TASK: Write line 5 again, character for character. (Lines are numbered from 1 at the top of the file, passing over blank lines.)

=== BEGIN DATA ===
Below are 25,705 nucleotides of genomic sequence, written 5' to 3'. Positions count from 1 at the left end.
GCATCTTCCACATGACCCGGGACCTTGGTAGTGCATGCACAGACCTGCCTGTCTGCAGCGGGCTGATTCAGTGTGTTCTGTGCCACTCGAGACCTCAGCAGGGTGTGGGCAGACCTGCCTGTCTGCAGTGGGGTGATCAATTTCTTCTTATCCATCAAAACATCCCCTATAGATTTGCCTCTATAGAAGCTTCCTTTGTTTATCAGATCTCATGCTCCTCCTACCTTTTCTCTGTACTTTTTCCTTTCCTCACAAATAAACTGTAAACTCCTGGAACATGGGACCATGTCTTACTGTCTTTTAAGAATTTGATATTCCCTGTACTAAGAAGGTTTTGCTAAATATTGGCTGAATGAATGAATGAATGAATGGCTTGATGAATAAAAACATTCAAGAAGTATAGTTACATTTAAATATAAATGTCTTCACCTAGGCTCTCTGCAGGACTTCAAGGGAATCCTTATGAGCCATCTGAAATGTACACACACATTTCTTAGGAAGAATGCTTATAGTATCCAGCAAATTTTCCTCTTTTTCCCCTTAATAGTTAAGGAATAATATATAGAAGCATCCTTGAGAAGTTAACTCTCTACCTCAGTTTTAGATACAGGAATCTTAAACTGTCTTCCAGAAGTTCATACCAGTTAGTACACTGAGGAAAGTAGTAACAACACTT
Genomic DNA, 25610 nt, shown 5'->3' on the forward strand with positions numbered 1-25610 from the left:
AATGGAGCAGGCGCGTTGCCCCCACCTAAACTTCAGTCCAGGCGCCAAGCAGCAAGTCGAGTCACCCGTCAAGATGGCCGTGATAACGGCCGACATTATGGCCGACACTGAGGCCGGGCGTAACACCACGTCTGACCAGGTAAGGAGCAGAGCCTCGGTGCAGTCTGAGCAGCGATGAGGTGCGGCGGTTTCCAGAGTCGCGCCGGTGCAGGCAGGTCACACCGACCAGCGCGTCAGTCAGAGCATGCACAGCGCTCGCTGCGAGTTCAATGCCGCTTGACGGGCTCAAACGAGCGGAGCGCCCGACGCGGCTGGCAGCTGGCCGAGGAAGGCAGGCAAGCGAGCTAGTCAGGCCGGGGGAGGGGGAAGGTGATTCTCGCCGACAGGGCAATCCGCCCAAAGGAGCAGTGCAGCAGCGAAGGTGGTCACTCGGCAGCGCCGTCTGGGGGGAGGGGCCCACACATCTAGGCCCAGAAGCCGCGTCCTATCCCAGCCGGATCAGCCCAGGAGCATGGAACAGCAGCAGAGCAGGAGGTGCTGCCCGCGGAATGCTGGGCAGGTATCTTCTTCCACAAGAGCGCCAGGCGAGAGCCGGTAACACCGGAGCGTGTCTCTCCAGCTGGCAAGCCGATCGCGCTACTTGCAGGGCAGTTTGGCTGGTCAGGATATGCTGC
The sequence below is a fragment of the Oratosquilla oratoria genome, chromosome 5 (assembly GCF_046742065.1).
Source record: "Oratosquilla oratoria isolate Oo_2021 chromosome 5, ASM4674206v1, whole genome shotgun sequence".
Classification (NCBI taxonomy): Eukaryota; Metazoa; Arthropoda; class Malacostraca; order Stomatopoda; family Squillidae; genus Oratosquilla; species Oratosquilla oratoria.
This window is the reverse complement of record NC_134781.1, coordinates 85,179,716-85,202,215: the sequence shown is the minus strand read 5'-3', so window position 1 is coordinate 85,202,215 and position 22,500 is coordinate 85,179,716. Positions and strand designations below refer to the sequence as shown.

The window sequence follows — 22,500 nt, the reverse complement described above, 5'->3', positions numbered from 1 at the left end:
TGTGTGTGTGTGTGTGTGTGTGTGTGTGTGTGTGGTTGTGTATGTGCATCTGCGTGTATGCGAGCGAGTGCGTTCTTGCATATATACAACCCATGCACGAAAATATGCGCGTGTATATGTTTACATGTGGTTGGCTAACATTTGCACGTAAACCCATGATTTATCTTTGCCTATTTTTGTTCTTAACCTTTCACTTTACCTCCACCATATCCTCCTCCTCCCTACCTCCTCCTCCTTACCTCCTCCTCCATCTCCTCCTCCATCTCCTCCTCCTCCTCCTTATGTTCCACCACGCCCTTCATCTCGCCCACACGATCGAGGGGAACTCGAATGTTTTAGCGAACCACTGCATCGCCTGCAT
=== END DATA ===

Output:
The sequence below is a fragment of the Oratosquilla oratoria genome, chromosome 5 (assembly GCF_046742065.1).